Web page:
Jewett Auditorium will host the talented Maine-based quartet Ladies of the Lake on March 15. The group is made up of Ellen Gawler (fiddle, vocals); Maggie Ericson (button accordion, guitar, vocals); Julia Lane (Celtic harp, vocals); and Sharon Pyne (wooden flute, tin whistle, bodhran, vocals), this foursome performs Irish and Scottish music with solid musicianship and heavenly vocals and has been thrilling audiences for quite some time now, and the folks who travel to Augusta this coming Sunday night will undoubtedly be treated to a similar event. In a recent interview, I chatted with Pyne to get a little more information about that upcoming show.

Q: Where am I calling this afternoon?

Pyne: I’m in Woolwich near Bath … the Ladies are from three corners of the state, it never seems to change, we always have a big triangle we have to make when we have to practice but, yeah, it works out.

Q: How long have you been with this group?

Pyne: Gosh, I have a feeling it’s been 20 years, anyway, I would say. And you know, we’ve known each other even before that — we all moved to the area in our 20s, probably. I think I met Ellen first and I may have met Maggie when she was teaching at Tufts down in Boston because they have Irish festivals down there. So, yeah, we’ve met each other over the years and played together at different sessions, parties and weddings, but I think the band officially got together probably about close to 20 years ago, I’d say. And you know, we haven’t been playing steadily — we all have different family obligations and sometimes it’s hard to get four people on the calendar for certain dates in the future, and all the practices that it takes to get ready for those dates.

Q: Now, I believe — if I remember correctly — you have had other members over those years, correct?

Pyne: Well, I think it was maybe Ellen, Julia and I at first, then Maggie came on and then we lost Julia … we had another harp player come on but she moved and we had Surya Mitchell, who played piano with us when we made our album (“Follow Me Down,” which came out in 2006). Mostly it’s been Maggie and I and Ellen and then different accompanists. So we have different combinations but we usually play as a foursome. We all sing so we have a lot of fun working out arrangements for songs. That’s probably everyone’s favorite thing to do — to present a song and then have three wonderful musicians backing them up — it’s so easy to make a song come alive.

Q: Is that your personal favorite part of being in the Ladies of the Lake?

Pyne: I would say that that is my favorite part … the tunes were always my sort of number-one passion when I’m on my own, but if you get together with a band that actually practices the songs, it is incredible.

Q: Well, for me it’s always been vocal harmonies — that’s probably my biggest passion, musically speaking.

Pyne: It’s traditional in Irish music to not have a lot of harmonies, so while our dance tunes are pretty traditional — Scottish and Irish — our singing is a broader range of things. And singing is so personal, Maggie and Ellen are incredible harmonizers — they can find harmonies without even trying — and I think Julia is pretty much that way, too. I’m always sort of grounded in the melody — I enjoy singing the melody — but I enjoy their harmonies and enjoy watching them weave around the melody. I don’t know how they do it, but they can. It’s wonderful to work with people who are so good at things that I don’t really know a lot about.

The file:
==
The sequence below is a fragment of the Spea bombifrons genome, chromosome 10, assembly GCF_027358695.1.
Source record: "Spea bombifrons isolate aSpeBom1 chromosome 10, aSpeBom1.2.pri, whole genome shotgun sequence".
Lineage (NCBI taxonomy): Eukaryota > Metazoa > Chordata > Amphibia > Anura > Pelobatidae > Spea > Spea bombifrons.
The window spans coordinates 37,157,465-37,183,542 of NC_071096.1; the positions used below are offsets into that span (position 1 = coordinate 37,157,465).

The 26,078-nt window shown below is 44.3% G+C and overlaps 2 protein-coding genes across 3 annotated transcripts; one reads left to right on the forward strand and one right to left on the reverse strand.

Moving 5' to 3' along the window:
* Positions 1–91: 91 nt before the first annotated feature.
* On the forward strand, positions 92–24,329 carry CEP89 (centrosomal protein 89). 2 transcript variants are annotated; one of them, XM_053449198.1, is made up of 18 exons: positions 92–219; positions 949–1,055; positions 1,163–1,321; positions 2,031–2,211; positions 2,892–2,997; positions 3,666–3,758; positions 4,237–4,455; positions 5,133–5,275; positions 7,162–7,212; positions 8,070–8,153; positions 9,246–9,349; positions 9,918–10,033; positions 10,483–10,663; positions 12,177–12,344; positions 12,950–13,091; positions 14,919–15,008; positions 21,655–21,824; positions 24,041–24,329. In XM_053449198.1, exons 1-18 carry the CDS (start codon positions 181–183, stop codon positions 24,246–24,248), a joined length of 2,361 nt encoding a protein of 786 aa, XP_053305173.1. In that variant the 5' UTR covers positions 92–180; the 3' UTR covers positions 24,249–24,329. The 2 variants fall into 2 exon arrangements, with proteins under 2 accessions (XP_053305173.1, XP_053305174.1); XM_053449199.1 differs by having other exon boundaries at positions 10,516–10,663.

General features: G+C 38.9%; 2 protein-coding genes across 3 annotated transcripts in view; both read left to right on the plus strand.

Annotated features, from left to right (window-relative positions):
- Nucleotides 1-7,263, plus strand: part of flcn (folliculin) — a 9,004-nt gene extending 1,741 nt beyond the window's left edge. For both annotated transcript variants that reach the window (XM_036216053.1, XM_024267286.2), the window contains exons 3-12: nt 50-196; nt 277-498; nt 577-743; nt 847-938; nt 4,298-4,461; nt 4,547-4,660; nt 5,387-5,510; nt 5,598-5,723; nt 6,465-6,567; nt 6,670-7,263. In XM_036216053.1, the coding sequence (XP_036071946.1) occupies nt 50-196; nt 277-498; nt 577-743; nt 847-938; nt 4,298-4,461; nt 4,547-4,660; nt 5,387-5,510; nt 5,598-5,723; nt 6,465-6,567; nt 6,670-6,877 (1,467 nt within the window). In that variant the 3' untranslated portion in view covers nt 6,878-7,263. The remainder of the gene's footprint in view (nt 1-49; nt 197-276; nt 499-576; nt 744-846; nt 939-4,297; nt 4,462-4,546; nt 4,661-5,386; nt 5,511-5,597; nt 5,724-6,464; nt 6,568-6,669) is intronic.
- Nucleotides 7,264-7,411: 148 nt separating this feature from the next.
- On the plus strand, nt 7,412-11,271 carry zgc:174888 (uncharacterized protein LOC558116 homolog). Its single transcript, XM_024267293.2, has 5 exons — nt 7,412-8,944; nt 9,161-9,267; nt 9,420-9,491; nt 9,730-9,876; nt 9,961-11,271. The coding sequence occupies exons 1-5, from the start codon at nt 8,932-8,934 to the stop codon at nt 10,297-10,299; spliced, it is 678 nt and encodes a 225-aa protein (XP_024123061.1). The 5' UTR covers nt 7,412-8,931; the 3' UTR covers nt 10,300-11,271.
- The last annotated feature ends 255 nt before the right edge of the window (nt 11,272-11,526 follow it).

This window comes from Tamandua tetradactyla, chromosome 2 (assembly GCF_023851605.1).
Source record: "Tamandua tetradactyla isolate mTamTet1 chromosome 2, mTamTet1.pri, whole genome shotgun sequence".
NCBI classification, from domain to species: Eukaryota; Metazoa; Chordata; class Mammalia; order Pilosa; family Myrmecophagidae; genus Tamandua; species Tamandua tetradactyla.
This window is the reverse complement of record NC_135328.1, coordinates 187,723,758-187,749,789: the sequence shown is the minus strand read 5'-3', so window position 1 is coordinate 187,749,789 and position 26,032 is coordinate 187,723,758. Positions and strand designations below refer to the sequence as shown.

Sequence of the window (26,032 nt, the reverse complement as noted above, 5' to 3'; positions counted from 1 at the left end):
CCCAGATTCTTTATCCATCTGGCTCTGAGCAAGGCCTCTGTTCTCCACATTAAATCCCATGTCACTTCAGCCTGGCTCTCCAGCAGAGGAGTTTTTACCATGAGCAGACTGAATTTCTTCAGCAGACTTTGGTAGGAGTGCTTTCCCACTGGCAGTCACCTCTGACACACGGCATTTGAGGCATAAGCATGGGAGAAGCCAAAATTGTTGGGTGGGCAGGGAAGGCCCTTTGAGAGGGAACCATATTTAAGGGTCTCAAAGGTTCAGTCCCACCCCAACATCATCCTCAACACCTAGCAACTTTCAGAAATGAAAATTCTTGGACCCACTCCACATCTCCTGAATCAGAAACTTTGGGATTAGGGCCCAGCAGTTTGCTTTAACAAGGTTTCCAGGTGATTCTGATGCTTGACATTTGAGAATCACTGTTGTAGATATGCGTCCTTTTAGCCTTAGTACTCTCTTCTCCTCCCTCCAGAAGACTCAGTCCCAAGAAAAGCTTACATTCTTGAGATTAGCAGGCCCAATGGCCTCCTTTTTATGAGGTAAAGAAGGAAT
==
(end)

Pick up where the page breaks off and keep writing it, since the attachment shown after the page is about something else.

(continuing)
Q: Have the Ladies performed at Jewett Auditorium before?

Pyne: Yeah, we have a couple of times over the years…it’s been a while. I think it’s been a few years anyways since we’ve performed but we do enjoy that venue a lot. I live on the coast but each time I perform at Jewett I always meet one of my mother’s many Maine cousins after the show — she has about 70 cousins from Aroostook County that are spread out all over the state … some of them live in the central Maine area. It’s so much fun to have them come.

Q: Is there anything you’d like to pass on to the readers of this article?

Pyne: Well, one of the big inspirations for Ellen, Maggie and I — when we first started to play Irish music — was a man named Seamus Connolly who immigrated here in the 70s. When we started learning music he was living in Boston and teaching. Recently, in the past five years or so, he moved to the mid-coast of Maine so he’s back again amongst us and sitting next to us at sessions playing and he’s such an incredible inspiration, a wonderful teacher and there are a few tunes that we’ll be doing at the concert that were tunes that were inspired by Seamus and the great people that he learned with.

Lucky Clark has spent more than 45 years writing about good music and the people who make it. He can be reached at [email protected] if you have any questions, comments or suggestions.


Only subscribers are eligible to post comments. Please subscribe or to participate in the conversation. Here’s why.

Use the form below to reset your password. When you've submitted your account email, we will send an email with a reset code.